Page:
Being a Supportive Piano Parent

Successful musicians from around the world have noted that their parents’ encouragement and love of music to be the most important element in sparking their interest in music. Whether or not your child has a career in music, your endeavors in bringing music into their lives will make his or her life happier and more enriched. Here are some tips for having music be an enjoyable experience for you and your child.

Parental Attitude and Involvement

How do you make music part of your life? Your family can see what types of music you gravitate to. Actively show your children that you value music in your life. Discuss with your teacher what kind of involvement is best for your child. Don’t only ask your child what they did during the lesson, ask the teacher too. Another easy way to be involved is to read your child’s lesson plan and then ask them what certain things mean or to demonstrate something. Usually it is recommended that a parent remains nearby for beginners for encouragement, and junior high and high school given more privacy during practicing. Consistent, regularly scheduled times are greatly recommended. Inconsistent practice times lead to inconsistent practicing. Try to remain on schedule yourself to facilitate manageable after-school tasks.

Provide a Healthy Music Environment

A healthy music environment includes many things. Keep your piano tuned (twice a year). Keep the piano or keyboard away from distractions (preferably in a room without a television or computer). Keep practice time free of others disrupting that time. Lighting is very important – it truly makes a difference in practicing and playing. Overhead lights do not provide ample lighting for sheet music – it is recommended to use a lamp that shines directly on the music. Extra-heavy headphones for keyboards can be wearisome after only a short while – make sure they are light and are of a good quality.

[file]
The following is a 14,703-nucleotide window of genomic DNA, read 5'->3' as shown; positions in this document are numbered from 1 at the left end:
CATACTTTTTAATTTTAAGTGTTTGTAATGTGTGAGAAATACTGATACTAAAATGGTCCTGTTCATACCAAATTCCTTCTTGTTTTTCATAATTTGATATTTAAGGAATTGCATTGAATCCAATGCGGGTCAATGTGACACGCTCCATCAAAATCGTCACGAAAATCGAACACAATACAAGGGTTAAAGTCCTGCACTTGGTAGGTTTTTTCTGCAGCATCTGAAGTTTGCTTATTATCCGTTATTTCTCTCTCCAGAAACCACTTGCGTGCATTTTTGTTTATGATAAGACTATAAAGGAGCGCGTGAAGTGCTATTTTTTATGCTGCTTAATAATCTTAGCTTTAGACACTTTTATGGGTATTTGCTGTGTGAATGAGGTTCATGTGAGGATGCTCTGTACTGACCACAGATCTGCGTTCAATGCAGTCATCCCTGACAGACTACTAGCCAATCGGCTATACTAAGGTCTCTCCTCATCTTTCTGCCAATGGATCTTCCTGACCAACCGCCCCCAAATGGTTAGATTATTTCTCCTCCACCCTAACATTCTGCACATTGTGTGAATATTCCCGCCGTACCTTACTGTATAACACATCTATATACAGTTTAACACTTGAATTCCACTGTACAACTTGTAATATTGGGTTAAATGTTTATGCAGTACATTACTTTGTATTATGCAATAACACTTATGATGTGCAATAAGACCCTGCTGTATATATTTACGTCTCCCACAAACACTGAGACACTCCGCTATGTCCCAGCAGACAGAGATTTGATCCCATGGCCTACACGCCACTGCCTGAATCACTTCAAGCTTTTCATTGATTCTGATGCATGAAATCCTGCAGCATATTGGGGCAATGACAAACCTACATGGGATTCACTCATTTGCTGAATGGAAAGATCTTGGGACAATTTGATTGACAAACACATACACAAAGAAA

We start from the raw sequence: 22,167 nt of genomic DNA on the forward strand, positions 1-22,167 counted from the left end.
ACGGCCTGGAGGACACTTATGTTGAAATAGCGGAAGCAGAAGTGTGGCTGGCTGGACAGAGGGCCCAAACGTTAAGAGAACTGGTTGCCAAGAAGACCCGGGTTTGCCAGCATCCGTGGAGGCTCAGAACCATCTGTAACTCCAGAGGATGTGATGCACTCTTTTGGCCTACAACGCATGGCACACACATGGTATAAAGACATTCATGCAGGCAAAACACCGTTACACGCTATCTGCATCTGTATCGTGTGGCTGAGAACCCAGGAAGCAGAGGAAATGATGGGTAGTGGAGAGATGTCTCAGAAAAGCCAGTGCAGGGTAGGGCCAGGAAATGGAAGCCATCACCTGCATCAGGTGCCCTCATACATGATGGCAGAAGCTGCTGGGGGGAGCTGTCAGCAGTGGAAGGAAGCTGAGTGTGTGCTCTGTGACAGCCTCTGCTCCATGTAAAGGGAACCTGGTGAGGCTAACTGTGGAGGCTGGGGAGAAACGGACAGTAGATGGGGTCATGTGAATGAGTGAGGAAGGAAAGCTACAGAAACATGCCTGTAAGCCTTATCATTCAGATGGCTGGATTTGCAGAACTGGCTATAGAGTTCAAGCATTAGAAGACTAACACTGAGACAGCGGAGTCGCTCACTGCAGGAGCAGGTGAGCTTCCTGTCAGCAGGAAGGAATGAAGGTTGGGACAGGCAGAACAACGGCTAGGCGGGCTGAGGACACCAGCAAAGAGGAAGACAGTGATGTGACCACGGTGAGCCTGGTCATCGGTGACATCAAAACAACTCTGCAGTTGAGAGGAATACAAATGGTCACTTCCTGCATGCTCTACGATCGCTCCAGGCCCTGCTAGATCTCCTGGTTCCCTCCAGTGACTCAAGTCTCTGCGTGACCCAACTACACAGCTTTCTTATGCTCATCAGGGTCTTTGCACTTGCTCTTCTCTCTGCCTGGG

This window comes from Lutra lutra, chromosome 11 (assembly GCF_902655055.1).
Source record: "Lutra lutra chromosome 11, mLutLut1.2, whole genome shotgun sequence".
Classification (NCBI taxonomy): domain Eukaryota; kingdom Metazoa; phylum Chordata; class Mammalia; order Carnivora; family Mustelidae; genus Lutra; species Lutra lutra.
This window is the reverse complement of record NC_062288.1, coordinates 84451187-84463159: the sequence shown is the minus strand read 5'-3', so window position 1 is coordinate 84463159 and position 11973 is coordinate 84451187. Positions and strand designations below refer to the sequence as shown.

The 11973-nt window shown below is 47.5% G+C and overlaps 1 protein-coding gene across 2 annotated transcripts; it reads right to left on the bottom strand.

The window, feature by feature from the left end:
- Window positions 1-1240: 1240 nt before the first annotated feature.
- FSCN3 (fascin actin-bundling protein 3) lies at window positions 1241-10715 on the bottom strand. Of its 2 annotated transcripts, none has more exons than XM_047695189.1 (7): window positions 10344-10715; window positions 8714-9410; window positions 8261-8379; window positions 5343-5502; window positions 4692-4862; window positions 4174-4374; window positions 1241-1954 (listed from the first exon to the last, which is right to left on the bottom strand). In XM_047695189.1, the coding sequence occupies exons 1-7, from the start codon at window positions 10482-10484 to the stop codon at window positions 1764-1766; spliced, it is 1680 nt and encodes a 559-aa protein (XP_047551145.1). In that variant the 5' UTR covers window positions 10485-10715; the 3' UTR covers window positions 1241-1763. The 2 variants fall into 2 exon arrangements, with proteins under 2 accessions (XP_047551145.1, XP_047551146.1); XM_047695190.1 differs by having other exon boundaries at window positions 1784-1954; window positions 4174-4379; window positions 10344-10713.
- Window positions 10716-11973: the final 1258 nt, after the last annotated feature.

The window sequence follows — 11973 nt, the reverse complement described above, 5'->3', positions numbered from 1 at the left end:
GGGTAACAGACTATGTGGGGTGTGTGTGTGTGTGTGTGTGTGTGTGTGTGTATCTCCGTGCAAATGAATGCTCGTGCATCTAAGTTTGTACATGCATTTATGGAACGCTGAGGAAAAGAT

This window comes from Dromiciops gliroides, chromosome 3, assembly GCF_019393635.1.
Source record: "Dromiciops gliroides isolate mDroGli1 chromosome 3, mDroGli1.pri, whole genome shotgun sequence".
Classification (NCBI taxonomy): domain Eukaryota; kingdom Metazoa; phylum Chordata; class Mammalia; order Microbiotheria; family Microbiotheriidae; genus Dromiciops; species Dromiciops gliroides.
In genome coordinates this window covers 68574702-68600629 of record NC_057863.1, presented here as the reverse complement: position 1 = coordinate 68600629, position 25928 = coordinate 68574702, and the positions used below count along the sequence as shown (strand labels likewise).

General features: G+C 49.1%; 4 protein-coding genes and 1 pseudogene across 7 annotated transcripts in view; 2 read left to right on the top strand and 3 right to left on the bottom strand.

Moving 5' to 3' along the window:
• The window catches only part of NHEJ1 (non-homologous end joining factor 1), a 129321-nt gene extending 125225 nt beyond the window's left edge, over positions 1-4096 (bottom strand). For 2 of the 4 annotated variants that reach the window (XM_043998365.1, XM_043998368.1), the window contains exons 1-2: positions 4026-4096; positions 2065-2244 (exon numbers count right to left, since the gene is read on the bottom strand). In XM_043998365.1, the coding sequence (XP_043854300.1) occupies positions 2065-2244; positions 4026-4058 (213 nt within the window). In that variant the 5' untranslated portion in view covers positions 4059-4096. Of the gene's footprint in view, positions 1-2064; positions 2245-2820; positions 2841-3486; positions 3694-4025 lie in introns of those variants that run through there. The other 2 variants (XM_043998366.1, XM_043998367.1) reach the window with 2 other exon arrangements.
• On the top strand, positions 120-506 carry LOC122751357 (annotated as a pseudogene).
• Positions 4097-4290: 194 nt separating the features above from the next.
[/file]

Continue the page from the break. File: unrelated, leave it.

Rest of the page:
Encouragement Without Pushing

You can always ask your child to play for others, but never force them to when they don’t want to. You can try to convince them that they just played it beautifully yesterday, so why not try now? Maybe you can convince them to do a line or two. Otherwise, never force them. If you hear during a practice session that they are frustrated, encourage them to keep trying or to move on to another piece, and not give up. You can also always call the studio to ask a question – you don’t have to wait until the next lesson.

Providing Outside Musical Exposure

Provide opportunities to see performances that they would enjoy. Use discretion in choosing performances they would enjoy – ask your teacher. Expose to various styles – orchestra, chamber music, ballets, Broadway, jazz clubs, open-mike shows, etc. Another way to provide exposure is to help your child build a CD collection. Typically classical and jazz CDs are less expensive than popular. Then take time to listen to the CDs (more than once) with them.

Encourage Patience, Persistence, & Determination

This is one of the best lessons you can learn with music: it takes work, effort, and time to get better. The idea of patience with music and oneself is very important to everyone, and piano provides one of the best opportunities for you to teach these ideas. Patience, persistence, and determination are all important with whatever you do in life, and these are exactly the things that music demands of every student.

Constant Communication

Stay in close communication with your teacher, your child, and the studio. It is recommended to stop in at every lesson to get a 30 second update from your teacher (before and after each lesson). Phone calls and email are greatly recommended, too. If it was a difficult week at home, please tell us so we can help in any way we can. We love to hear about happy and exciting things too. Communication is a key to successful piano lessons.

 

2017-04-22T16:20:02+00:00